By Martha Quillen
I never believed in the possibility of universal peace and understanding, but I went to college in the late 1960s when students clamored for peace, equality, black rights, women’s rights, grape workers’ rights … And I believed things would improve. Fifty years later it’s clear that raging, marching, rioting, and otherwise flouting authority may not be the best way to champion fairness and endow all people with liberty, equality and justice. But negotiation, compromise and cooperation aren’t working either.
So now what?
In January, local resident Monika Griesenbeck applied for the Salida City Clerk position. In a preliminary vote, the council approved her four to two, and several of the new members said nice things about her. I saw that as a clear indication that Salida’s new mayor and council were going to put rivalries behind them and serve everyone. And I thought that was great.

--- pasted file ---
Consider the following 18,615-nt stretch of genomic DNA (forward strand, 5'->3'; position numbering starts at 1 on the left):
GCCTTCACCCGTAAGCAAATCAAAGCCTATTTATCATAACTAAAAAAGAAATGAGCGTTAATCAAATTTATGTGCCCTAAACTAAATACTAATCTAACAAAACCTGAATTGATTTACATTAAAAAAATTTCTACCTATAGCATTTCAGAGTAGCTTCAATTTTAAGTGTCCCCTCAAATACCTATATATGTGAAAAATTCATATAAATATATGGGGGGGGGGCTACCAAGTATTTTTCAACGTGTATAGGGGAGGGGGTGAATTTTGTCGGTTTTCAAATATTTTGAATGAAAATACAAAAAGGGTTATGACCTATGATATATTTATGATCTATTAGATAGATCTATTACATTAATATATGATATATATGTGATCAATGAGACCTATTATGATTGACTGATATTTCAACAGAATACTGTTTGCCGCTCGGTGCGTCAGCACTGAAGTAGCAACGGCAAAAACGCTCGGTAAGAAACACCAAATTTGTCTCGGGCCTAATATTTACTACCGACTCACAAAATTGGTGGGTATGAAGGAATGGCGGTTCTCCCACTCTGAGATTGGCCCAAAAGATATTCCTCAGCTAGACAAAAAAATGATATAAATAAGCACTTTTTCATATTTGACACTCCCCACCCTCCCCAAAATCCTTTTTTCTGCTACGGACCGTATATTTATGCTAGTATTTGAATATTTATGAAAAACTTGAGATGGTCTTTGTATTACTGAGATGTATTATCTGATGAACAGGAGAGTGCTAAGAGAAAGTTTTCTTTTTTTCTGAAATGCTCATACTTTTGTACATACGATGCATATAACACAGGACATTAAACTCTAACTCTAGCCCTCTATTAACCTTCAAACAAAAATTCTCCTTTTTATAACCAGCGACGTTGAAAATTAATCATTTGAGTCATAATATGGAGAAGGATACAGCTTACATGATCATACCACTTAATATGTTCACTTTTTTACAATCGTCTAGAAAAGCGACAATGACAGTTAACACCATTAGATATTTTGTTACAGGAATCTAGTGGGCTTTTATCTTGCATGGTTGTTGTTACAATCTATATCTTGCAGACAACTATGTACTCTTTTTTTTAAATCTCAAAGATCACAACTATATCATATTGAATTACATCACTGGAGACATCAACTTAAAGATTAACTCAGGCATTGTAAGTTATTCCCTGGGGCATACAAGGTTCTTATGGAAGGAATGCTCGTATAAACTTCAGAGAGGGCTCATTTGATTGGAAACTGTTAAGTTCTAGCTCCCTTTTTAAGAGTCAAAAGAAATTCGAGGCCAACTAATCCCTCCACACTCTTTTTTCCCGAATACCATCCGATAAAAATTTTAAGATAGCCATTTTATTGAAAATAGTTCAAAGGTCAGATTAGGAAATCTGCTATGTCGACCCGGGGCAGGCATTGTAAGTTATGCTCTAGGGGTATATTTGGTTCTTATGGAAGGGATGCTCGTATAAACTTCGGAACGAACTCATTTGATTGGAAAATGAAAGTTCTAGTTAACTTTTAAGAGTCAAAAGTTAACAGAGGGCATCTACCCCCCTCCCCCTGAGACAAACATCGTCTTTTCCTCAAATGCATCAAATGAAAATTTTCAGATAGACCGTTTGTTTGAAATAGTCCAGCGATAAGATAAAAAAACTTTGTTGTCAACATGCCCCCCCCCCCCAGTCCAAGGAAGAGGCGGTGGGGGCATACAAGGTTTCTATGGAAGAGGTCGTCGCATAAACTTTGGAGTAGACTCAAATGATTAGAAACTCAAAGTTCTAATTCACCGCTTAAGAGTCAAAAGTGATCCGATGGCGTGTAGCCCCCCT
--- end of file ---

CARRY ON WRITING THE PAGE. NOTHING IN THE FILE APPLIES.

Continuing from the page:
But I was wrong. During the last six or eight years, Salida has fostered two opposing camps that tend to be bitterly divided. Last fall Griesenbeck and several associates who share advertising and ideas ran for city council and lost en masse. But two years earlier, the same contingent won en masse.
I was afraid our town was fated to yo-yo back and forth forever. Then for one whole day I thought, Salidans were finally going to work things out. But scores of angry opponents weighed in, demanding to know why Monika should get a political position after they defeated her, and Alisa Pappenfort was appointed city clerk.
I’d hoped Monika’s appointment could spur some healing, but I’ll admit it was a long shot. Monika and some of the council members are old rivals and probably would have had difficulty working together. But I feel for Monika and her supporters – who wrote lovely letters praising the council’s initial decision. They are doubtlessly disappointed and justifiably upset. This is the sort of thing that makes sectarian fissures widen, especially considering how hostile local political correspondence has gotten in recent years.
I was excited about the council’s acceptance of Monika’s application, but my view had nothing to do with Alisa. I’ve known Monika and Alisa for decades, and they’re both smart, tough, hard-working and reliable – and they have both been very good friends to me. I would have preferred either one of them over dozens of council members I remember.